London: Presence of pets at home benefits children in their homework than hindering their progress while also helping them in developing cleverness, a British study over beneficial effects of pet ownership has suggested.

Commissioned by Pets at Home, a Britain-based pet supplies retailing company, the study of 1,000 pet-owning children, aged between 5-16 years, revealed that the vast majority -- 79 per cent -- believe their pet friends have a positive effect on their homework and schoolwork in general, a daily reported.

Children with rats or mice are most likely to believe that their pet could be helping them with their homework (92 per cent), against 86 (per cent) and 80 (per cent) for children owning dogs and cats respectively.

Wildlife TV presenter and animal lover Michaela Strachan, who has a seven-year-old and three elder step-children, endorses the findings.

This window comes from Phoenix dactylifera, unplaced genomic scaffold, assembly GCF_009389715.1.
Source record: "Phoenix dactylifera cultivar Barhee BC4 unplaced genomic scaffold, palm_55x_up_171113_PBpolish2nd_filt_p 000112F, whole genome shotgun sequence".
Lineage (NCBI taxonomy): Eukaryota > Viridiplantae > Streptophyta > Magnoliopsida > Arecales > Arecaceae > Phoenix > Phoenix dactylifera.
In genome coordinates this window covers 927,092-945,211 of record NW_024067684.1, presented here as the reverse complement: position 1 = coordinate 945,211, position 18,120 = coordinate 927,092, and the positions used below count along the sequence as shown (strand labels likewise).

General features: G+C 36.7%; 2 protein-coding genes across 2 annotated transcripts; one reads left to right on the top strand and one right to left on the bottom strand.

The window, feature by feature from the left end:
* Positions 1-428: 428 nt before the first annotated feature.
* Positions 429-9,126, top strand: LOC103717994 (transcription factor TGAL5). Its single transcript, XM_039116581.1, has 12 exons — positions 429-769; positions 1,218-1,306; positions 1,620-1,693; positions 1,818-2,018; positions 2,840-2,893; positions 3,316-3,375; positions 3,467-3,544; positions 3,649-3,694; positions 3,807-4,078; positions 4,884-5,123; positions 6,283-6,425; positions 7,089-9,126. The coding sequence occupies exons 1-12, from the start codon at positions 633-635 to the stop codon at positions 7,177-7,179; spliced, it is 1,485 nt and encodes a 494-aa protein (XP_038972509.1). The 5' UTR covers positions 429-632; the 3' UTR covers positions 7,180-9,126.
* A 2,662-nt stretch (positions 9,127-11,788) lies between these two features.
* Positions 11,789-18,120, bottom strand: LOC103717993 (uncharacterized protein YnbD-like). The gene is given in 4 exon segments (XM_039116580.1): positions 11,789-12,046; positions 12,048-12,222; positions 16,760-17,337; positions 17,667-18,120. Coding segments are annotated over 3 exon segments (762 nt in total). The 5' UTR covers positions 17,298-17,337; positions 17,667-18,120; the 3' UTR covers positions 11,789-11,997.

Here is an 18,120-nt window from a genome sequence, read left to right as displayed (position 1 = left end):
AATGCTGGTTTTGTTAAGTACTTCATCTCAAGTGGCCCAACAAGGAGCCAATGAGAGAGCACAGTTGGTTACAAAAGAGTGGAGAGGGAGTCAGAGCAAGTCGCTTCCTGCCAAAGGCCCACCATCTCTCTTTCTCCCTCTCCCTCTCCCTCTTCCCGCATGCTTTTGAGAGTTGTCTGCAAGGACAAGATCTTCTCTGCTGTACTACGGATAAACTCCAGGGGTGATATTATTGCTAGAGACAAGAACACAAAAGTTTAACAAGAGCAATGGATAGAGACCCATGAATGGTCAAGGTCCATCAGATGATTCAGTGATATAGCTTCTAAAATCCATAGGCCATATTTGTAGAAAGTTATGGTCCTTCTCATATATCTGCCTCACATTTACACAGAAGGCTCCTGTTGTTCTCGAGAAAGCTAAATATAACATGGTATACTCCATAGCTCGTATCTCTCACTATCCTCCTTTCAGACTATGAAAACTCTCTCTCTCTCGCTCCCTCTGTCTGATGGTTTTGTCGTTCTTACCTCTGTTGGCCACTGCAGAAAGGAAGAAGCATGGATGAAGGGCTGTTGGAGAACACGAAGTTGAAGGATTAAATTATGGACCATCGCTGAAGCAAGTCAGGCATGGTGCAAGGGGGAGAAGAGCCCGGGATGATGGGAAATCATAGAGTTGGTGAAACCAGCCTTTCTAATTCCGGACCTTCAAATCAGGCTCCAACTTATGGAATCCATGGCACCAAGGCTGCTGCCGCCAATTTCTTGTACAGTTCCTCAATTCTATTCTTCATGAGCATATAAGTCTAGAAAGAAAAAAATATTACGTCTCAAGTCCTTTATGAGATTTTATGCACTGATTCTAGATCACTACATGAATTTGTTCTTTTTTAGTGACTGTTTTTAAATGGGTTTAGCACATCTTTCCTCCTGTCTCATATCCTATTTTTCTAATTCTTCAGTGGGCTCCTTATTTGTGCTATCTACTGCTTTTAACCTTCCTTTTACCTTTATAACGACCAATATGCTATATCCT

"Owning a pet can bring so much pleasure to a family. It can increase a child's sense of responsibility, nurture a more caring attitude and develop self-confidence and, in the case of having a dog, it encourages kids to get outside more. There can be so many benefits."

Nearly half of the children in the study believed owning and looking after a pet made them happier, a third claim to be calmer, while a fifth feel more intelligent.

Reptile owners, with 68 per cent, top the charts for those believing their pet had given them a greater sense of responsibility. Rabbit owners come second with 61 per cent; 40 per cent for cat owners and 36 per cent for dog owners.

"Owning a pet also has a positive impact on a child's level of fitness," said Scott Jefferson, marketing director for Pets at Home. "More than 30 per cent of children who took part in our survey said they had become more active as a result of owning a pet."


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